The right brain for most individuals is more abstract and focuses on visual understanding, aesthetics, feeling, emotions, creativity and imagination.  In general, grade school tends to favor the use of the left brain while downplaying the right brain activities (4).

For a small percentage of people, roughly 10%, their language center is on the right side of the brain and the roles are reversed.  The majority of these individuals are left handed (5).  But for this booklet, we will focus on the 90%, but if you are left handed, just reverse the roles and think of your left brain as the creative side and the right brain as the logical side.

Left Brain Activities: 

The left side of the brain processes language and mathematics.  Using puzzles and games will help to sharpen this hemisphere.  As you try to solve a word puzzle or play a game like monopoly or charades, the left hemisphere ramps up activity trying to help you succeed.  Logic oriented brain teasers and mathematical word problems are fantastic exercises for the left side of the brain.

Left Brain Exercises:

Keep a daily journal of your activities

Write for a blog/website or start writing your own book

Write for a magazine or newspaper

Leave meaningful comments on other blogs

Try to learn a new language

Read a book

Listen to lyrical music and try to remember and sing the lyrics

Right Brain Activities: 

The right brain is where the emotions, intuition and visualization centers are.  We improve this part of our brain by exploring our creativity in these areas.   The more we can do creative activities, the more we stimulate the right brain.

Right Brain Exercises:

Observing or creating art work

Mentally visualizing

Listening to non-lyrical music such as classical or meditative music

Making food with a variety of different colors and smells

Watching a creative movie

Doing anything creatively and imaginatively

Connecting Both Hemispheres:

There are a number of ways you can do things to activate both sides of the brain and have them work together.  This is a great idea, so you have more balance in your brain.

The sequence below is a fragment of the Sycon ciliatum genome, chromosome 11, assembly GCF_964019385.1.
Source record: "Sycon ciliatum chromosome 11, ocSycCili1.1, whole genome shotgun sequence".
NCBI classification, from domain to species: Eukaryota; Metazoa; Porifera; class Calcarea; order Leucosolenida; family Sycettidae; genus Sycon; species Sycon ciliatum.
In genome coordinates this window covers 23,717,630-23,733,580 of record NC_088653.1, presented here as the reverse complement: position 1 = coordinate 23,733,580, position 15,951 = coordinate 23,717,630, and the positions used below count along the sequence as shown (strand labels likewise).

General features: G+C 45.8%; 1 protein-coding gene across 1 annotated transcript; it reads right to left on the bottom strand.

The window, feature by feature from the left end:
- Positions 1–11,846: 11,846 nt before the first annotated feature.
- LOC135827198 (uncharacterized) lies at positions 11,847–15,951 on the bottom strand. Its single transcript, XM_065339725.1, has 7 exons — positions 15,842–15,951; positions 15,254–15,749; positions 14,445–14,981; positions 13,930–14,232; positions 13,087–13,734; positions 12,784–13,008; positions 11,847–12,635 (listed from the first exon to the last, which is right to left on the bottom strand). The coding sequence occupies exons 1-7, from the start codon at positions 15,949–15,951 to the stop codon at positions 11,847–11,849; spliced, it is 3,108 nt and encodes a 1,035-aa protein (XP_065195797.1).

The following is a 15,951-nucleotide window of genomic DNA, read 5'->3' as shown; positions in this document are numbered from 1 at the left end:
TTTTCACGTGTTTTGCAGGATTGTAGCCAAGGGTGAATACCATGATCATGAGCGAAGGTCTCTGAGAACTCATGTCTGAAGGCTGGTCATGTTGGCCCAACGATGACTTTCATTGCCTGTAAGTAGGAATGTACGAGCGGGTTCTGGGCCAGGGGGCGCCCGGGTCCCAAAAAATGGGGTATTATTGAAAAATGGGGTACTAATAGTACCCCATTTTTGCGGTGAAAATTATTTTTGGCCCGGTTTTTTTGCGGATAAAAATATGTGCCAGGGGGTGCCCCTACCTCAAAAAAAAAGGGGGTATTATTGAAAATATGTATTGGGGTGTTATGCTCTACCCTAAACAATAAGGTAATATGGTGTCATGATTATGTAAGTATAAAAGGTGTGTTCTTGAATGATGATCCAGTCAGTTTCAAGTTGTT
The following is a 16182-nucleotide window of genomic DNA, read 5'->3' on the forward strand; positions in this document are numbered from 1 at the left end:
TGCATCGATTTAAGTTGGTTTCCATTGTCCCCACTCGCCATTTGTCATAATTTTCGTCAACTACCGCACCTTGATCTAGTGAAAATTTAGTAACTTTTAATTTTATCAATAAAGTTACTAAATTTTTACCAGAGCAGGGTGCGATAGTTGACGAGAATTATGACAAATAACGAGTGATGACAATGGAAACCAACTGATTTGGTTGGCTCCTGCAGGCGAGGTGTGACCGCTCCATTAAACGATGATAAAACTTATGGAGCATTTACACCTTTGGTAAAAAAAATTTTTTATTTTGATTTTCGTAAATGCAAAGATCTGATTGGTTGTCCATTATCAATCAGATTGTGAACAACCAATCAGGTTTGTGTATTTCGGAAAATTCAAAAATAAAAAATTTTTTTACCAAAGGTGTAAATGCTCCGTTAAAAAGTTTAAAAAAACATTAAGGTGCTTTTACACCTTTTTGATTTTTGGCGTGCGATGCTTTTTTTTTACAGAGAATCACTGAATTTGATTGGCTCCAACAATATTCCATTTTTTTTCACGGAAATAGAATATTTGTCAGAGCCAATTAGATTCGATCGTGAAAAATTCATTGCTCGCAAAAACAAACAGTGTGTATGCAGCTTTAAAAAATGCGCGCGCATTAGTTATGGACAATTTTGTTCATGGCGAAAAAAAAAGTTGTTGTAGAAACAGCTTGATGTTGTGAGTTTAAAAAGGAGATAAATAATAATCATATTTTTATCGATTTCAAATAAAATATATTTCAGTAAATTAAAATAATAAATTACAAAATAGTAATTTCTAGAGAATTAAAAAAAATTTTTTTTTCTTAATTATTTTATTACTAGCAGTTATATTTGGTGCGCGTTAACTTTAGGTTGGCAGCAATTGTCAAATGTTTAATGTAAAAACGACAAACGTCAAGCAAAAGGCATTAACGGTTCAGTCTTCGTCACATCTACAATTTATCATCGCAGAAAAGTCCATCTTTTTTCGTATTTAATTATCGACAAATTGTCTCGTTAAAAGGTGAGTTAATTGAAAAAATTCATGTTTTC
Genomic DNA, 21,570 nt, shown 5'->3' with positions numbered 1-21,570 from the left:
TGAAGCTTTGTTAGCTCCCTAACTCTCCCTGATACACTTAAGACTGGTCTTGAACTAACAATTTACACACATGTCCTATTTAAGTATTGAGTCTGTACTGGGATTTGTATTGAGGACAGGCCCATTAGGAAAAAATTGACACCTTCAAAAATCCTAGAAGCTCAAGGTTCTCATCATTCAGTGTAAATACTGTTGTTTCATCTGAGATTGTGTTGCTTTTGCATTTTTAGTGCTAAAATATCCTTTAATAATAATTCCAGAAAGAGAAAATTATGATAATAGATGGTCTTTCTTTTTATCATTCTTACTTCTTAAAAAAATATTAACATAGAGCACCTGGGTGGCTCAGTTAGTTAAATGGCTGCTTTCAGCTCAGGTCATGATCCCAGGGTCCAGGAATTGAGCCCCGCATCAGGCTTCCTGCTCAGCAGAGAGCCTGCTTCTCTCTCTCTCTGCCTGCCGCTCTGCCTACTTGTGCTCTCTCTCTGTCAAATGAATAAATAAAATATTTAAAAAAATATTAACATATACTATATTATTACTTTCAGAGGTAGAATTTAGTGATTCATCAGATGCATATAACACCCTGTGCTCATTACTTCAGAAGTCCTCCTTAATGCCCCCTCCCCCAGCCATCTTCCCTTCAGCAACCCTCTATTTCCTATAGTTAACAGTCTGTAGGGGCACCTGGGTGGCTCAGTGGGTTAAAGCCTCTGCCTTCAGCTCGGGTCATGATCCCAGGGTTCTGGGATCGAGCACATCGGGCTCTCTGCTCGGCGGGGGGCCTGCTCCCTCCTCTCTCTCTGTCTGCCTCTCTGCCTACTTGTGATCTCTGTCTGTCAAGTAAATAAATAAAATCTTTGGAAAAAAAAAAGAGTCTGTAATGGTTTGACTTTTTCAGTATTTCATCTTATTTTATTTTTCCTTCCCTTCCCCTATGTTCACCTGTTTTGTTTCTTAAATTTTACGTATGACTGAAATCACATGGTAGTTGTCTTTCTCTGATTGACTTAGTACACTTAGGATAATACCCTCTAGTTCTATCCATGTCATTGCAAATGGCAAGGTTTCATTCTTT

We know that writing, analysis and drilling down skills is a left brain activity and that visual input, creativity and imagination are right brain activities.

Unique Writing Patterns: 

Study and change up your writing patterns.  Write any word by hand and look at the shapes of the letters.  The act of writing the word is a left brain activity.

Next, write the word while looking at something on the wall in front of you or look at yourself in the mirror.  Next, write the word upside down or in reverse.  This challenges your ability to visualize which is primarily a right brain activity.

Hemispheric Conversations:

You can link your hemispheres by taking pencil or pen with your right hand and writing any short phrase or sentence.  Then switch hands and write a statement in reply to this.  Keep switching hands until you write a paragraph or a page.

Don’t worry about neatness…this is just for you and it will help stimulate creativity.  You will notice unique personalities come out as you switch hands.  The left brain will help you assess your feelings and offer logical solutions to various problems and help you remember forgotten facts that were stored in your subconscious mind.

Meanwhile, your right brain will be activated when you use your left hand to write and will help stimulate your intuition and inspiration behind what you are writing.  This will help you develop new and improved solutions that you may have never thought about before.

Move Differently: 

We all have set ways that we move our body and these are hardwired into our nervous system.  Moving in pre-programed ways or moving in such ways that we have drilled into our physiology such as a specific dance or playing catch, etc. is primarily a left brain activity.

Moving in a new and unique way requires more imagination and right brain activity.   Learning new dance steps or a new exercise are great ways to activate the right brain.  Here are some other ways:

Try a new sporting activity

Take a new dance class

Try balancing on one leg

Writing or using a utensil with your non-dominant hand

Walking down your hallway with your eyes closed

Feel the texture of different objects like rocks, shells, etc.

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Improving Your Intelligences:

Here are some daily or weekly exercises you can do to improve various areas of your life in relation to the theory of multiple intelligences.

In each category, I give you some right brain and left brain examples and what we call a Power Neurobic, which links both sides together.

Some of these areas are easier to understand train than others.  A great practice would be to first balance out our strengths and then train up our weaknesses.  Many of these exercises are simple and can be done in a minute.

Musical Intelligence: 

This has to do with the ability to pick up harmony, beats and rhythm.

Right Brain:  Listen to classical or meditative music without word lyrics and/or play an instrument

Left Brain:  Listen to lyrical music or sing or hum a song

Power Neurobic:  Learn a new instrument or how to sing a new song